HIPAA Compliance for Lawyers

Business Associate Agreements

In June, news of a months-long security breach at the American Medical Collection Agency (AMCA) was made public. To date, 24 separate healthcare organizations have fallen victim to the data breach, which has affected almost 25 million patients. To put this figure into perspective, the latest U.S. Census Bureau data puts the total population of the United States at approximately 327.2 million people. The number of 25 million represents approximately 8 percent of the entire U.S. population. The sheer enormity of this data breach, and other similar breaches, means that in-house lawyers for covered entities must have a thorough understanding of what factors can put their organizations at risk of a breach, and what must be done to mitigate that risk. HIPAA compliance for lawyers has become a necessity.

What is HIPAA Compliance for Lawyers?

Simply put, HIPAA compliance for lawyers requires that lawyers that represent, or that act as in-house counsel for, covered entities (healthcare providers and health plans), be versed in HIPAA rules. HIPAA compliance for lawyers requires that lawyers have a working knowledge of:

  • The HIPAA Privacy Rule
  • The HIPAA Security Rule
  • The HIPAA Breach Notification Rule
  • The HIPAA Omnibus Rule

One vital component of HIPAA compliance for lawyers who represent covered entities, is fluency in business associate agreement drafting and enforcement. 

What Are Business Associate Agreements?

Any individual or entity that:

  1. Performs functions or activities on behalf of a covered entity, that
  2. Requires the individual or entity to access protected health information,

is considered to be a business associate.

Generally, before the covered entity may disclose protected health information (PHI) to the business associate, the CE and the BA must enter into a business associate contract. 

HIPAA Compliance for Lawyers: The Ten Commandments of Business Associate Contracts

According to the Department of Health and Human Services, a business associate contract between a covered entity and a business associate should include, at a minimum, the following ten provisions:

(1) A provision that establishes the permitted and required uses and disclosures of protected health information by the business associate; 

(2) A provision that provides that the business associate will not use or further disclose the information other than as permitted or required by the contract or as required by law; 

(3) A requirement that the business associate implement appropriate safeguards to prevent unauthorized use or disclosure of the information, including implementation of the requirements of the HIPAA Security Rule with regard to electronic protected health information (ePHI); 

(4) A requirement that the business associate report to the covered entity any use or disclosure of the information not provided for by its contract, including incidents that constitute breaches of unsecured protected health information;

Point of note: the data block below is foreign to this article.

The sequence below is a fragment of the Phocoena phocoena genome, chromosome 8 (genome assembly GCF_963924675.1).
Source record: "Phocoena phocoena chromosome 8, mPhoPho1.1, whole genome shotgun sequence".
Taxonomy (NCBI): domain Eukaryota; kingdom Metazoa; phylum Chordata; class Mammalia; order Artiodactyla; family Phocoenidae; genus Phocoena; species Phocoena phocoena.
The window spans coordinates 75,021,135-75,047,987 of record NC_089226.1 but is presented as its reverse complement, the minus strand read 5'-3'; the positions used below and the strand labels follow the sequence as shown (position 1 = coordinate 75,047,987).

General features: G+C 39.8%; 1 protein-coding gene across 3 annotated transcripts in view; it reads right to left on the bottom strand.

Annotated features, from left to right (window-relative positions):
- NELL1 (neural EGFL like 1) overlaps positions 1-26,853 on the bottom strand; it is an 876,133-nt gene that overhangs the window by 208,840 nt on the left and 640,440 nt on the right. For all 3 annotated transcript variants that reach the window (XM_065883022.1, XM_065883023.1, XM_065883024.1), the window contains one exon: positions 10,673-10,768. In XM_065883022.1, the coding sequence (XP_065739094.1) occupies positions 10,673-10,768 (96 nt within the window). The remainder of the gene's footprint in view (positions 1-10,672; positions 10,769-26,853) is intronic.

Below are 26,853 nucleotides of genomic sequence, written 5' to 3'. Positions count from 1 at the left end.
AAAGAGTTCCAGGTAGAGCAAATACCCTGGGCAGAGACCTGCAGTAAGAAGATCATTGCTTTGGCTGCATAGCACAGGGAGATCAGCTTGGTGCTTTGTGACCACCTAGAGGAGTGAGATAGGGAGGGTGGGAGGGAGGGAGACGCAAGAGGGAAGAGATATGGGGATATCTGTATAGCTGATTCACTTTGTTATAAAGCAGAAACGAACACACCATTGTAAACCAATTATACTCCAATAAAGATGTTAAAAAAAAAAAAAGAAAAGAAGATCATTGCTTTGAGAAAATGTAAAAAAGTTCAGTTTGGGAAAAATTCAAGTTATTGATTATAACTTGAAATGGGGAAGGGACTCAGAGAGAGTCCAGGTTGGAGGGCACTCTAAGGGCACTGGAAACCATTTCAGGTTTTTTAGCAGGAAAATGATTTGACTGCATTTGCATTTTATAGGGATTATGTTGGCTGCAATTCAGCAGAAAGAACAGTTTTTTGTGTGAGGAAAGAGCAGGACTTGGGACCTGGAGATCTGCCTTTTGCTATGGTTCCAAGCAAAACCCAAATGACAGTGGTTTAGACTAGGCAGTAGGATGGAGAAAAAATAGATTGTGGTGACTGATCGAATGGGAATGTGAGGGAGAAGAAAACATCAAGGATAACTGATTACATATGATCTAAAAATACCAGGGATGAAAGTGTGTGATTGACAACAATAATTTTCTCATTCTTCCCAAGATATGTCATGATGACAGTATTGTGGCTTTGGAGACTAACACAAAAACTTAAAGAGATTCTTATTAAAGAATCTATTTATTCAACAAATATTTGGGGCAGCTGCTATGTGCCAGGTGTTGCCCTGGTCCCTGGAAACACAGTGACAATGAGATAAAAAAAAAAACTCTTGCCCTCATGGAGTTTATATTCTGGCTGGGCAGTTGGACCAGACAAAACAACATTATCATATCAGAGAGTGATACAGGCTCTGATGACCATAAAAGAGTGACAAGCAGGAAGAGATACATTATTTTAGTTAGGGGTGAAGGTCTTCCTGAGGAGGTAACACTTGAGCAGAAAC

(5) A requirement that the business associate:

Disclose protected health information as specified in its contract to satisfy a covered entity’s obligation with respect to individuals’ requests for copies of their protected health information; and

Make available protected health information for amendments (and incorporate any amendments, if required) and accountings; 

(6) To the extent the business associate is to carry out a covered entity’s obligation under the HIPAA Privacy Rule, a requirement that the business associate comply with the requirements applicable to the obligation; 

(7) A requirement that the business associate make available to HHS its internal practices, books, and records relating to the use and disclosure of protected health information received from, or created or received by the business associate on behalf of, the covered entity, for purposes of HHS determining the covered entity’s compliance with the HIPAA Privacy Rule; 

(8) A requirement that, at the termination of the contract, to the extent feasible, the business associate return or destroy all protected health information received from, or created or received by the business associate on behalf of, the covered entity;

(9) A requirement that the business associate ensure that any subcontractors it may engage on its behalf, that will have access to protected health information, agree to the same restrictions and conditions that apply to the business associate with respect to such information; and

(10) A provision authorizing termination of the contract by the covered entity if the business associate violates a material term of the contract.  

HIPAA Compliance for Lawyers: Business Associate Agreement Enforcement

In-house counsel cannot simply draft a proper agreement and call it a day. HIPAA compliance for lawyers requires that lawyers communicate with their covered entities to ensure there is vigilant monitoring and enforcement of business associates’ compliance with the terms of the agreement once it is in place. If the covered entity suspects the business associate is not complying with one or more terms of the agreement, the covered entity should bring this to the attention of counsel, if counsel is not already aware. Counsel, once informed, may then notify the business associate’s attorneys of any contract compliance deficiencies, so that these deficiencies can be corrected. 

If the lawyers for the covered entity conclude that a material (substantial) term of the contract has been violated, the lawyers should be prepared to draft an appropriately worded notice of termination of the contract to counsel for the business associate. The notice should identify what material provision has been breached; the facts associated with the breach; and should conclude that the covered entity is exercising its right to terminate the contract under the provision authorizing such termination.